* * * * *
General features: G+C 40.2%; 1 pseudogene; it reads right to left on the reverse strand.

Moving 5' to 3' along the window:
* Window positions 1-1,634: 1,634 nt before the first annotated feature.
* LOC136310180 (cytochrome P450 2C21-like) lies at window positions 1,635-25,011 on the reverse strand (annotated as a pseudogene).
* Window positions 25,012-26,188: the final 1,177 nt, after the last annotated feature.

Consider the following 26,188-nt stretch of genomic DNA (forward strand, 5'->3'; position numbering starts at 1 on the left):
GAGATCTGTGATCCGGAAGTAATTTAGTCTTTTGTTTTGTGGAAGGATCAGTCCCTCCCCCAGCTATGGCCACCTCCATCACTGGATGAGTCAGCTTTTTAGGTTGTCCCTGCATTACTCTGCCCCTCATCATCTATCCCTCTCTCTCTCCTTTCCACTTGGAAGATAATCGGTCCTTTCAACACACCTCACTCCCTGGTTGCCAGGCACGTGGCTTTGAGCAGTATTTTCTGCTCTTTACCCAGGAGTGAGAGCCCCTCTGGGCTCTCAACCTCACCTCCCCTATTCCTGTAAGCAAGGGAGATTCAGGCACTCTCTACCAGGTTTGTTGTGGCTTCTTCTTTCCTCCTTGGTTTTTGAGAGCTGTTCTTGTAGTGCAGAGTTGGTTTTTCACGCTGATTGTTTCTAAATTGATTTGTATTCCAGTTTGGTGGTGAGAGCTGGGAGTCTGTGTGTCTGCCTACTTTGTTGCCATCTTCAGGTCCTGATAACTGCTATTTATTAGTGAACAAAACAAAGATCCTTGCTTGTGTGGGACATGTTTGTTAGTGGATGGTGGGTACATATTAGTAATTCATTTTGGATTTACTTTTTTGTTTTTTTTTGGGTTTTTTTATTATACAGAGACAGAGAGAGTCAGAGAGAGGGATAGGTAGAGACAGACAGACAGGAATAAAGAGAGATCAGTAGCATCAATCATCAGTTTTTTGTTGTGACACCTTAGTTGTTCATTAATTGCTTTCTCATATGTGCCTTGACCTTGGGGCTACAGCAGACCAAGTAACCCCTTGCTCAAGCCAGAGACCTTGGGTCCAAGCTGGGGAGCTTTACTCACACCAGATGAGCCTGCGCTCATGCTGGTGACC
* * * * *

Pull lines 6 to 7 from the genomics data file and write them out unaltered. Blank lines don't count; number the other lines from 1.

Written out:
Consider the following 26,188-nt stretch of genomic DNA (forward strand, 5'->3'; position numbering starts at 1 on the left):
GAGATCTGTGATCCGGAAGTAATTTAGTCTTTTGTTTTGTGGAAGGATCAGTCCCTCCCCCAGCTATGGCCACCTCCATCACTGGATGAGTCAGCTTTTTAGGTTGTCCCTGCATTACTCTGCCCCTCATCATCTATCCCTCTCTCTCTCCTTTCCACTTGGAAGATAATCGGTCCTTTCAACACACCTCACTCCCTGGTTGCCAGGCACGTGGCTTTGAGCAGTATTTTCTGCTCTTTACCCAGGAGTGAGAGCCCCTCTGGGCTCTCAACCTCACCTCCCCTATTCCTGTAAGCAAGGGAGATTCAGGCACTCTCTACCAGGTTTGTTGTGGCTTCTTCTTTCCTCCTTGGTTTTTGAGAGCTGTTCTTGTAGTGCAGAGTTGGTTTTTCACGCTGATTGTTTCTAAATTGATTTGTATTCCAGTTTGGTGGTGAGAGCTGGGAGTCTGTGTGTCTGCCTACTTTGTTGCCATCTTCAGGTCCTGATAACTGCTATTTATTAGTGAACAAAACAAAGATCCTTGCTTGTGTGGGACATGTTTGTTAGTGGATGGTGGGTACATATTAGTAATTCATTTTGGATTTACTTTTTTGTTTTTTTTTGGGTTTTTTTATTATACAGAGACAGAGAGAGTCAGAGAGAGGGATAGGTAGAGACAGACAGACAGGAATAAAGAGAGATCAGTAGCATCAATCATCAGTTTTTTGTTGTGACACCTTAGTTGTTCATTAATTGCTTTCTCATATGTGCCTTGACCTTGGGGCTACAGCAGACCAAGTAACCCCTTGCTCAAGCCAGAGACCTTGGGTCCAAGCTGGGGAGCTTTACTCACACCAGATGAGCCTGCGCTCATGCTGGTGACC